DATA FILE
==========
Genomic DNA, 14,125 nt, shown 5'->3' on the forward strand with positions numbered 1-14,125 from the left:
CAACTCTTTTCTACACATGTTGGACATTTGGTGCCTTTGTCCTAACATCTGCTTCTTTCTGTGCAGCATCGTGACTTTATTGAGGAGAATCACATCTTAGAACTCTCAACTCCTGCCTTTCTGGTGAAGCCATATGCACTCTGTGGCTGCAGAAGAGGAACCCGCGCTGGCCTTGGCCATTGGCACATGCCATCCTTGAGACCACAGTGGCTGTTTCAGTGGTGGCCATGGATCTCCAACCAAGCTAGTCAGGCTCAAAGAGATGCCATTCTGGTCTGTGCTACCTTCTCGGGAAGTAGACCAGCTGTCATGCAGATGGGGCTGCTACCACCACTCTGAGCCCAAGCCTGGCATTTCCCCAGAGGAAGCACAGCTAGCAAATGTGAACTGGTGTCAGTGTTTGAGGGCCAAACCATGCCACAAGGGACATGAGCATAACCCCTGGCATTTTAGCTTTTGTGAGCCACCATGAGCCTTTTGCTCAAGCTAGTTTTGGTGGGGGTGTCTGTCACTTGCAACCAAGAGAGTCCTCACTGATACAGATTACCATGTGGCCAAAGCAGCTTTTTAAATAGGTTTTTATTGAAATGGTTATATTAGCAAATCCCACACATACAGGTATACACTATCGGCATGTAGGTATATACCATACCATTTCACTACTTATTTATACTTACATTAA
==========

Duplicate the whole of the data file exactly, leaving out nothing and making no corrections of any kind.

Genomic DNA, 14,125 nt, shown 5'->3' on the forward strand with positions numbered 1-14,125 from the left:
CAACTCTTTTCTACACATGTTGGACATTTGGTGCCTTTGTCCTAACATCTGCTTCTTTCTGTGCAGCATCGTGACTTTATTGAGGAGAATCACATCTTAGAACTCTCAACTCCTGCCTTTCTGGTGAAGCCATATGCACTCTGTGGCTGCAGAAGAGGAACCCGCGCTGGCCTTGGCCATTGGCACATGCCATCCTTGAGACCACAGTGGCTGTTTCAGTGGTGGCCATGGATCTCCAACCAAGCTAGTCAGGCTCAAAGAGATGCCATTCTGGTCTGTGCTACCTTCTCGGGAAGTAGACCAGCTGTCATGCAGATGGGGCTGCTACCACCACTCTGAGCCCAAGCCTGGCATTTCCCCAGAGGAAGCACAGCTAGCAAATGTGAACTGGTGTCAGTGTTTGAGGGCCAAACCATGCCACAAGGGACATGAGCATAACCCCTGGCATTTTAGCTTTTGTGAGCCACCATGAGCCTTTTGCTCAAGCTAGTTTTGGTGGGGGTGTCTGTCACTTGCAACCAAGAGAGTCCTCACTGATACAGATTACCATGTGGCCAAAGCAGCTTTTTAAATAGGTTTTTATTGAAATGGTTATATTAGCAAATCCCACACATACAGGTATACACTATCGGCATGTAGGTATATACCATACCATTTCACTACTTATTTATACTTACATTAA